Using (and protecting) Data for Good
On the drive to work yesterday, I heard a now-familiar story on the news: Home Depot, it seems, it has been the subject of a “massive” security hack, with
potentially every one of their stores affected. If true (and since the Chicago Tribune reports that the folks in the orange aprons have brought in the U.S. Secret Service to help, it likely is) it’s reported this breach can dwarf the 70 million pieces of consumer data Target “lost” last year.
This worries me for many reasons, not least of which is that I – along with the many millions of other homeowners and handy-people who visit their 2,200 stores each day – entrust the company with my data, and it appears that, once again, someone has lost part of it.
No matter what the cause, one thing is clear: this is yet another big screw up, marking yet another breach of consumer trust.While a discomfiting surprise for customers, worryingly, it seems that this probably wasn’t a surprise to Home Depot. SecurityScorecard Inc., which rates businesses on their security, has given Home Depot a “C” rating. Perhaps this is due in part to the 1.3 days it takes Home Depot to clean up malware in its system, compared with the retail industry’s average of one day. Or the fact that, according to the Los Angeles Times, hackers have been chattering online about vulnerabilities on the Atlanta retailer’s website since 2008.
Big Data means big opportunity: For companies, customers and – sadly – for thieves and hackers.
Every time you interact with a website, you create a record of your actions. Each time you power up your cell phone or tablet, you’re creating a trail of digital breadcrumbs that contain insights into the very fabric of who you are as an individual – what your interests are, where you go and when, what you buy and more. And this doesn’t even begin to cover the personal information that many of us post voluntarily on sites like Facebook, LinkedIn and Instagram.
All this information is the source of Big Data. And it’s sitting – along with our credit card data, social security numbers and other important information – in cloud-based servers and data warehouses that are woefully under protected. The fact is, security breaches – ranging from the 38 million Adobe users hacked almost exactly a year ago to the 145 million or so people affected by this March’s breach at eBay – are commonplace.
The concept of Big Data means that companies of all sizes can now cost effectively and relatively quickly analyze the exabyte’s of data surrounding their customers. Appropriately gathered, remembered and analyzed, all this data can make companies much, much smarter about their customers – driving new insights and competitive advantage for those that elect to do so.
Customer data is more than digital detritus – In fact, it’s one of the most valuable assets any company has.
What all this means is that customer data is a key asset for companies, as well as for their customers. And that the time is now to start treating it as such. After all, when’s the last time you heard about a “massive security breach” that resulted in actual money being stolen? For most companies, data is equally valuable – as is customer trust.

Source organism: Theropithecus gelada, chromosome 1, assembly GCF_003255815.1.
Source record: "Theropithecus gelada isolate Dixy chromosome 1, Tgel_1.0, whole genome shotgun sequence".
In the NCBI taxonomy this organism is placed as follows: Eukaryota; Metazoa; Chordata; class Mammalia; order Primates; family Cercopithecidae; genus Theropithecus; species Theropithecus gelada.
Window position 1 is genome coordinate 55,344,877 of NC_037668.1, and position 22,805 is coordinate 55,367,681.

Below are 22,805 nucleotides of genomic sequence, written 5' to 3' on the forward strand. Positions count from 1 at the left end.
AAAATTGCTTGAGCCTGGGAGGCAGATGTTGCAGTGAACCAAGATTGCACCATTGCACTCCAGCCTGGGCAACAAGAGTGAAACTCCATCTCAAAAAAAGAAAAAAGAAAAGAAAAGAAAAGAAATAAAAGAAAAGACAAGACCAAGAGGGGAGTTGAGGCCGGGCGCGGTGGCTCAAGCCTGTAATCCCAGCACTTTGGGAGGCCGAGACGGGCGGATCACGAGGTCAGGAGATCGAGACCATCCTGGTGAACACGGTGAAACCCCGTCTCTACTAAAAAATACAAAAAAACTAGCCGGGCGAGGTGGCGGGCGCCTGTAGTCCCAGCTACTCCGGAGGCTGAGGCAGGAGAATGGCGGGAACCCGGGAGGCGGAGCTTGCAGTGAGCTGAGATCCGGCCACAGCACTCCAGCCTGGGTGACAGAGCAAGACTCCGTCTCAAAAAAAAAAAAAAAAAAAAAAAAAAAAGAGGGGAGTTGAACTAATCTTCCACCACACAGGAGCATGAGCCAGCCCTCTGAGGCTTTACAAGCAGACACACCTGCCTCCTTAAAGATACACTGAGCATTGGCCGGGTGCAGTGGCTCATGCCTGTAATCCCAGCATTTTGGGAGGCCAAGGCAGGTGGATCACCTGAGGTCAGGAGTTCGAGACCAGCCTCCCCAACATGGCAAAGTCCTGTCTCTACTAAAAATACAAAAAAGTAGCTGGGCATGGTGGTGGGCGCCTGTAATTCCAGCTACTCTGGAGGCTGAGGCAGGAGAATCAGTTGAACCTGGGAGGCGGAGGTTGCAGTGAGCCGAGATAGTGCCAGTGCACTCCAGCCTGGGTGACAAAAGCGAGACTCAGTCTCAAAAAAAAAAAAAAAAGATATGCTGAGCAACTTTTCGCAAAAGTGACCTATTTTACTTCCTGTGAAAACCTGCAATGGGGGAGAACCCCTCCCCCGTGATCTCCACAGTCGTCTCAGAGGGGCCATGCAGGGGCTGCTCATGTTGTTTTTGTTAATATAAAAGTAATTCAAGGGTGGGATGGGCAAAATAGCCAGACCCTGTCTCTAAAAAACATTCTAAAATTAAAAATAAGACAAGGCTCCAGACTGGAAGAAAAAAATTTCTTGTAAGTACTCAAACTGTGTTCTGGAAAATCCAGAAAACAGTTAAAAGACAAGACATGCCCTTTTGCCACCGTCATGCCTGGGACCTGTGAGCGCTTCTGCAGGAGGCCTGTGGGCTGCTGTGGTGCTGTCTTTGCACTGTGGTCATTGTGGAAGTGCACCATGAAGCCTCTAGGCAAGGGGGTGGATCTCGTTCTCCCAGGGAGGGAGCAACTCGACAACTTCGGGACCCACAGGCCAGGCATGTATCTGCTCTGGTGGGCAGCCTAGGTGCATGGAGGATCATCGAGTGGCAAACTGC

The potential to leverage customer data to benefit companies is staggering. Mostly, this is because the smartest companies of all use this data to actually benefit their customers. And those companies who put customers first will eventually take over from those brands that look at customer data as little more than digital detritus, treating it accordingly with woefully inadequate protections and little regard for the effect these breaches have on the lives of those affected.
And while customers appear resigned to the drumbeat of personal data loss, trust is an asset even harder to quantify, and to regain.
(Hint to Home Depot: Promises of “free identity-protection services, including credit monitoring, to any potentially impacted customers” mean jack if your data is hacked by a Russian bot, and you end up with a criminally-inclined doppelganger running around with your ID, social and credit card numbers. If you want customers to trust you, do something meaningful to protect them.)
Wonderful things will happen if you use customer data to benefit your customers.
Though it seems a simple idea, the thought of an organization using customer data as a way to create competitive differentiation is actually pretty radical. Today, almost all companies use customer data to market and sell products and services – but using that data in ways that allow them to anticipate customer needs are still rare.
This is going to change. And those companies on the early adoption curve are going to blow by the competition as they use that data to operate in ways that save customers money and time, provide them with better products and information, and more.
While it seems a big promise, customer data can help answer strategic questions that will unlock the doors to an innovative, industry-leading future: What do customers want to know? What products, services or experiences will entrance them? Where are the best opportunities for innovation? Those who wish to thrive will become masters at using data to make customers’ lives easier. There’s a huge opportunity for companies to use data to get on the side of customers.
In closing; Dear Home Depot, et al: Please rethink your approach to your customer data – if not for us, then at least for you. We promise; if you do it right, you can make lots of money and leapfrog your competition. And you can do so while finding ways to make our lives easier, and taking much better care of our personal information.
Speaking for myself, and the rest of your customers – if you can’t take care of our data, then we’ll find someone who will.